Many times I hear people say, “It’s great that you’re debt free, but I’ll never be able to do that. I’ll always have a some kind of debt,” and then they elaborate on why they can never be without a car payment, mortgage, credit card balance, etc. “It’s just the way things, are,” they’ll finally sigh. I might try, if I’m feeling nice, to be encouraging and tell them that they don’t have to live that way. I might try to explain all the ways they can achieve a debt free life, especially if I detect that the person might be willing to make a sincere effort. But many times I’ll just nod, agree, and say, “Well, I guess you’ll always have debt then.” It seems callous, I’m sure. I’ve learned, though, that many people who say they’ll never be debt free will never get there, no matter what I say. Why? Mostly it’s because when someone says, “I’ll never be debt free,” their mental attitude is dooming them to failure before they even try.
Sometimes people think they can never become debt free because it’s not how they were brought up. Their parents always had debt and so they associate that with “normal.” They don’t see another possibility because they never had that possibility modeled for them. Therefore, because they haven’t seen it, they assume it’s impossible. Other people can’t believe they can shed the debt because the debt load is so high. These people simply cannot see how they can ever get rid of that much debt so they assume it’s impossible. A few have the “can’t” attitude but confuse it with “won’t.” These people can see how a debt free life is possible, but they are not willing to do the work and make the sacrifices necessary to get there. They say they “can’t” become debt free, but really the problem is that they “won’t.”
Whatever the cause, when someone really buys into the “I can’t be debt free” mentality they become their biggest obstacle. At that point it’s not about the money, it’s all about the attitude. Success or failure at almost anything in life is mostly mental. How many Olympic sprinters hit their daily practice sessions saying, “I can’t run that fast?” How many successful businessmen say, “I’ll never be able to close that deal?” How many students who get A’s go into a test saying, “I’m going to fail?” How many people who set out to run a marathon, climb a mountain, or hike the Appalachian Trail start the journey by saying, “I’ll never be able to do this?” The answer to all of these is: None. People who succeed at things approach them with a positive attitude, not with “I can’t.”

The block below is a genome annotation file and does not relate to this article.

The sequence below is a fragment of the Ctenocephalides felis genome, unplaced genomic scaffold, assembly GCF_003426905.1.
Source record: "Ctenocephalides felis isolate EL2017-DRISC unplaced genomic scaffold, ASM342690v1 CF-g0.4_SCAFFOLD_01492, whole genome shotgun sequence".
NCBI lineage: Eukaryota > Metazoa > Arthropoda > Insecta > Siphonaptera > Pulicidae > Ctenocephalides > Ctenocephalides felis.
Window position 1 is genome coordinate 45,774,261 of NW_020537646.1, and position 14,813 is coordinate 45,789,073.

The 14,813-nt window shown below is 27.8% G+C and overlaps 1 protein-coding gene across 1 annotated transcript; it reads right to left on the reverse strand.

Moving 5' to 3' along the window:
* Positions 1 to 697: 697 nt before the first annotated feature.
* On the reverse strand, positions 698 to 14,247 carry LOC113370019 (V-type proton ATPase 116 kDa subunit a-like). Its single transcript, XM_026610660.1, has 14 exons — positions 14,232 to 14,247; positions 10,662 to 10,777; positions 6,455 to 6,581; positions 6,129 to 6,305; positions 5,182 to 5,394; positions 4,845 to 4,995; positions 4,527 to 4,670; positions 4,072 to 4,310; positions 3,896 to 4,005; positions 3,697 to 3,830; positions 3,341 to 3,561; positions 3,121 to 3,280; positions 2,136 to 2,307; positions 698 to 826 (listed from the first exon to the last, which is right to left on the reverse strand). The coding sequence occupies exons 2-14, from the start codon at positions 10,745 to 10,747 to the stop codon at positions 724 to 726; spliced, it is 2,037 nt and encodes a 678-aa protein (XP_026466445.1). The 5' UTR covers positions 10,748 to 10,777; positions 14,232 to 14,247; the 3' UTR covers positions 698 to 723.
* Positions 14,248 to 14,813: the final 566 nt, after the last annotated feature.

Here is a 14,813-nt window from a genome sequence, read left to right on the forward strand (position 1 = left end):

It’s not that successful people are oblivious to the obstacles they face; they’re not naive Pollyanna’s. And things don’t always go smoothly for them. Yet they keep on going because they believe they can do whatever they’ve set out to do. They simply accept the obstacles and sacrifices as something that must be overcome to get to the goal. The sprinter knows he has to pass on the chocolate cake in order to run the fast race, but winning the race is worth it. The student knows he has to give up time with friends so he can study, but he does it because good grades are important to him.
It’s no different for people who want to live debt free. They know how much they have to pay off. They know that they can’t have everything they want. They know that they have to watch their spending. They know there will be months where it seems like they’re getting nowhere. They know they will have to learn new things and that it may be hard at times. They know all of that and accept it, but no matter what happens they still believe they can reach the goal. They don’t say, ” I can’t.” They say, “I can. I just have to figure out how to overcome this obstacle.”
So when you say, “I can’t be debt free,” you’re probably right. As long as you don’t truly believe you can achieve the goal, for whatever reason, you’ll never get there. And it won’t be because you don’t have the money, or because you don’t know how, or because everyone has to have a mortgage or car payment. It will be because you don’t believe that you can do it. But once you change your thinking and believe that you can become debt free, you’ll find that you do have the money (or can get it), that you can learn what you need to know, and that not everyone has to have debt. A positive attitude opens you to trying radical things and to finding solutions you didn’t know existed. As long as you stick with, “I can’t” you’ll never find that resourcefulness within yourself and you’ll remain in debt.